This plain language clearly indicates an intention to confine its limitation for the bringing of suits "by or against any person in military service" to the person actually in the armed services. It is personal in nature and cannot be extended to relieve or protect a third person from the operation of the limiting statute ( Stutz v. Guardian Cab Corp., 273 App. Div. 4).

Castro as a plaintiff, or a person bringing suit against him as a defendant, may claim the protection and benefit of its provisions. Such is not the situation here. The special fund is a third party and cannot qualify. Nor may the special fund be relieved on the theory that the claimant is prejudiced because an award against it "shall not be retroactive for a period of disability * * * longer than the two years immediately preceding the date of filing" of the application to reopen (Workmen's Compensation Law, § 25-a, subd. 1). This provision as we read it, establishes a time limitation on the retroactive liability of the special fund for a temporary total disability (§ 15, subd. 2). The award here is based on a permanent partial disability of the left foot (§ 15, subd. 3) for which a schedule award of 65% loss of use has been made. This award is not dependent on the number of weeks claimant was temporarily unable to work but on the extent of the permanent disability shown to have been sustained to the injured member. The loss of a member or the permanent percentage loss of use thereof is the determining factor in computing the amount of such award. When claimant has suffered such loss of a member he is entitled to a schedule award even though he suffers no loss of time or earning capacity by reason of the injury. Keeping in mind the distinct character of the award made herein there is neither authority nor principle for applying the two-year retroactive time limitation in favor of the special fund to the claimant's prejudice. The only temporary period of disability considered was for the protracted healing period which constituted claimant's basis for his application to reopen. This the board found amounted to twenty-five and one-half weeks and, being for less than the two-year limitation, presents no problem.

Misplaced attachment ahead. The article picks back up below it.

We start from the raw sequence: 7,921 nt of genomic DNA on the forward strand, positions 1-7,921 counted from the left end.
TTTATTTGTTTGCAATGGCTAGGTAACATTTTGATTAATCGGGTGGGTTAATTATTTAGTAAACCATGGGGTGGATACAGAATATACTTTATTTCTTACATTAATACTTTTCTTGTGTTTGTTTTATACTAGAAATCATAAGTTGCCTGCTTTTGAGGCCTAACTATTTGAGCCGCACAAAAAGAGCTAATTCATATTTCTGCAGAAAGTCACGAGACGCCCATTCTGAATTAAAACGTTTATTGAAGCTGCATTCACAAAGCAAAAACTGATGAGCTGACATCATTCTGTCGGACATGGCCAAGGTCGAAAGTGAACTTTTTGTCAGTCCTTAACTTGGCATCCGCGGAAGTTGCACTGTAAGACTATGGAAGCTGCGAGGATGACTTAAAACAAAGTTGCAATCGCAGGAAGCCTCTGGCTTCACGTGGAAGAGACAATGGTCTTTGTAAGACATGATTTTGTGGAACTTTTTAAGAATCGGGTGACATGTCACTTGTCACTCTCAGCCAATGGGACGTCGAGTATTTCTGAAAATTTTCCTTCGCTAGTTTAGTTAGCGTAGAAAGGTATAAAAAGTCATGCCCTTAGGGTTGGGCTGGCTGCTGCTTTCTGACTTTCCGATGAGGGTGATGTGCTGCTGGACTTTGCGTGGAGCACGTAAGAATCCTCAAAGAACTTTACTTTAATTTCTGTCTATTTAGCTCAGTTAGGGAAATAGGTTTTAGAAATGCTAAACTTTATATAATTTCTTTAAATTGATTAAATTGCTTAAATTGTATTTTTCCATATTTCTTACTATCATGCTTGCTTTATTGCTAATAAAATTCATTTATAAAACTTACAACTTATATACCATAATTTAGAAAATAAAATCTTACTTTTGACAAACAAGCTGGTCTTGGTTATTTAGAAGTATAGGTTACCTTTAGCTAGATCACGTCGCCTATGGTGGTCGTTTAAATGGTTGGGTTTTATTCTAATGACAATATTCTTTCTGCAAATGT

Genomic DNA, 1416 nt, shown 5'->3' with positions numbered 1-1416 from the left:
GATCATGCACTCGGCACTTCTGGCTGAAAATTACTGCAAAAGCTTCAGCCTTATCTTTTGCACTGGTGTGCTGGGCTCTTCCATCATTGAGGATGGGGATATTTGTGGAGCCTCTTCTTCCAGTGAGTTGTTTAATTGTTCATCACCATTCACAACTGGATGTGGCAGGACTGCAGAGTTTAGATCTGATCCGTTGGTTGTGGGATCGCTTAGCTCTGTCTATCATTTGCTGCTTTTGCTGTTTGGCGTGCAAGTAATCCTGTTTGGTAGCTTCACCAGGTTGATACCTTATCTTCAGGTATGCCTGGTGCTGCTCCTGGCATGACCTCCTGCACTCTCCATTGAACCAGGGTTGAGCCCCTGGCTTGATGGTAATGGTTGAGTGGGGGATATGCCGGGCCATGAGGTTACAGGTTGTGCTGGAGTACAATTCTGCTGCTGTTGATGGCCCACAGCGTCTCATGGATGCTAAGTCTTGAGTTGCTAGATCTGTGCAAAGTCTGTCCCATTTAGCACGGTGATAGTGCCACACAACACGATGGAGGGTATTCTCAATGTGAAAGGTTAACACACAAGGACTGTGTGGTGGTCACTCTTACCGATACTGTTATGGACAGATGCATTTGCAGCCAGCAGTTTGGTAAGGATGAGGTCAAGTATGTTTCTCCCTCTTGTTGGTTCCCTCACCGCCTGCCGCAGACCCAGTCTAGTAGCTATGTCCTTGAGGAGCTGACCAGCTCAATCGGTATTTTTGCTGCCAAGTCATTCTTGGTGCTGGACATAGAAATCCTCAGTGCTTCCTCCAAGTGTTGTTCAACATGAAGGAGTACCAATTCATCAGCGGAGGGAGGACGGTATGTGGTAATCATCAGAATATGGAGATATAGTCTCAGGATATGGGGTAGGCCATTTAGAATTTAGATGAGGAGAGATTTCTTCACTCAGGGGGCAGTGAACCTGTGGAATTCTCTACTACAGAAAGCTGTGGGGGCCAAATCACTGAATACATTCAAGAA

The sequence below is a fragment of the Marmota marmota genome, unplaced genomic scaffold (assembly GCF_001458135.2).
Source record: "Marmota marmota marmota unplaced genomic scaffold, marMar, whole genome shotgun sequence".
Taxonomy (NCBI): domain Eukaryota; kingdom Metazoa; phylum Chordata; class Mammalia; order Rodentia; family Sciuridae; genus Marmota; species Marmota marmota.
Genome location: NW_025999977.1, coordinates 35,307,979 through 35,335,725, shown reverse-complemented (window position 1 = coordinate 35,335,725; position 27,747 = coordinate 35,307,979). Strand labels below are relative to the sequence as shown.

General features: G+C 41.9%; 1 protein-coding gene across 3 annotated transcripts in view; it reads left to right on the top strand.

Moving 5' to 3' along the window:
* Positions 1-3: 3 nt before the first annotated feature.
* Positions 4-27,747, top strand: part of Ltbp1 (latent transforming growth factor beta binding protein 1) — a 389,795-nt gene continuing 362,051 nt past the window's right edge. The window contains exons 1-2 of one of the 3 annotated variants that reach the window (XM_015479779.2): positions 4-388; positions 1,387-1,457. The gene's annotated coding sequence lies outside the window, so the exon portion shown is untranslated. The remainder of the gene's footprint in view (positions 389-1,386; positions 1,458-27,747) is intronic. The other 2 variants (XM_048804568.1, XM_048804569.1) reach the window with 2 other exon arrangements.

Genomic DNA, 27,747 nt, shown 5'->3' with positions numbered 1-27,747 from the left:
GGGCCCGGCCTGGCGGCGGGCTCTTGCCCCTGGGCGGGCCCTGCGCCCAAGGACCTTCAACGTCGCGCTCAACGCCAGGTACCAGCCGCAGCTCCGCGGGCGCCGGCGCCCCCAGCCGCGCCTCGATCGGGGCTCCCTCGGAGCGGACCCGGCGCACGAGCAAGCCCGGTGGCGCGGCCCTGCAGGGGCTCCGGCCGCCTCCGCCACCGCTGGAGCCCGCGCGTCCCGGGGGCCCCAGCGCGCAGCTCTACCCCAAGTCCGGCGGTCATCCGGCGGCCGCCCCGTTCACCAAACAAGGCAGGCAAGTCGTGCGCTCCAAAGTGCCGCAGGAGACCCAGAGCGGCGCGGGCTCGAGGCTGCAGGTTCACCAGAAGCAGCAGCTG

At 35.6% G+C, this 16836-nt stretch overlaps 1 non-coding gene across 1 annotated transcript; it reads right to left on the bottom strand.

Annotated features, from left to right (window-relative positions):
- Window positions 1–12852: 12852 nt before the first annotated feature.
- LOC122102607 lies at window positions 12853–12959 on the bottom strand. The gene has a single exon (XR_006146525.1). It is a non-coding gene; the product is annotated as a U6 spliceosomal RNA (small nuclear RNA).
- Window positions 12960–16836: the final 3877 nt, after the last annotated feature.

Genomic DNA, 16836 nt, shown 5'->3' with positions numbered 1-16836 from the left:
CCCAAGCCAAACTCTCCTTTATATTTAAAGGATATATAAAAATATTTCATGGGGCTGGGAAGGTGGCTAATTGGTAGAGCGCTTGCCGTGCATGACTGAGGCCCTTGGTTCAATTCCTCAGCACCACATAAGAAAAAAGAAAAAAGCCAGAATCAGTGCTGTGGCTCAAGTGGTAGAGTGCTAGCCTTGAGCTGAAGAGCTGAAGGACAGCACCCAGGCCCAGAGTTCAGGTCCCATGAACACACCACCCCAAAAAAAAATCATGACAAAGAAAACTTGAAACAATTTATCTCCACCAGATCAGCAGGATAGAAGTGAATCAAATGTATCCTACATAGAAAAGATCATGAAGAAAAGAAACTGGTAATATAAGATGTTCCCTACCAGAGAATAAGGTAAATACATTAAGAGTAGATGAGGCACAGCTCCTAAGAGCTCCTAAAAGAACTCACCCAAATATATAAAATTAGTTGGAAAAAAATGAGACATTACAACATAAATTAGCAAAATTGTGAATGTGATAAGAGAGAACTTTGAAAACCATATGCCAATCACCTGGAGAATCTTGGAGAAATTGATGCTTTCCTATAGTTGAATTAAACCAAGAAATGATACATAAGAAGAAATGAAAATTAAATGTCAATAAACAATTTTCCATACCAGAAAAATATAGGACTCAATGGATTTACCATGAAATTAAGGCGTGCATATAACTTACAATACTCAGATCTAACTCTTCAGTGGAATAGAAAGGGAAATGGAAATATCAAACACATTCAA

It cannot be said that claimant is prejudiced in any event but assuming arguendo, that the retroactive time limitation is applicable on either phase of the case, the prejudice resulting to the claimant cannot serve to create a liability against the carrier in whose favor the Statute of Limitations has run and which it has not waived or forfeited by subsequent conduct. No such waiver of the statute or acknowledgment of liability has been established here. For more than six years prior to the reopening and for more than seven years after the accident, the carrier was lulled into security by the repeated rulings and decisions of the board that its insured was not the true employer. The circumstance that the claimant made his claim against Castro, a person in the military service, does not change the situation so far as this appellant is concerned if reliance thereon depended upon the ruling of the board in the premises. The case of Matter of Sturesky v. Straussman ( 273 App. Div. 103 6, motion for leave to appeal denied 298 N.Y. 937), relied on by the board to sustain its own ruling, is not in point since there it was the claimant who was invoking the protection of the Military Law and had it not been available he would have been prejudiced. The distinction is self-evident. It should also be noted that the ruling depended in part upon the circumstance that the claim had not been closed but was continued without prejudice to a reopening until after the claimant should have returned from military service.

The further contention of the board that the statutory time limitation of section 25-a should be diminished by the time during which Castro's appeal was pending is without merit (§§ 25-a, subd. 8; 23). Neither the employer, Architectural Home Corp., nor its carrier, Great American Indemnity Company, the appellant herein, were parties to the Castro appeal nor were they concerned with it. They had been excused and released from liability by the ruling that Castro was the employer. Under these circumstances the carrier may not now be penalized by a reversal by the board of its previous ruling on the merits after the running of the statutory time limit. The statute, in clear and understandable language, releases a carrier from continuing liability after a lapse of seven years (Workmen's Compensation Law, §§ 25-a, 123). The statute also provides that pendency of an appeal has the effect of diminishing the statutory period for reopening of claims but nowhere does it provide that the time an appeal is pending extends to the merits of the issue, so as to create liability not otherwise existing.

The order of the Appellate Division should be reversed, the award annulled, and the matter remitted to the Workmen's Compensation Board in accordance with the opinion herein, with costs to the appellant against the Workmen's Compensation Board.


Order reversed, etc.

Summaries of

Matter of Bellini v. Great Amer. Ind. Co.

Court of Appeals of the State of New York
Jul 19, 1949
87 N.E.2d 426 (N.Y. 1949)
Case details for

Matter of Bellini v. Great Amer. Ind. Co.

Case Details

Full title:In the Matter of the Claim of EUGENE BELLINI, Respondent, against GREAT…

Court:Court of Appeals of the State of New York

Date published: Jul 19, 1949


87 N.E.2d 426 (N.Y. 1949)
87 N.E.2d 426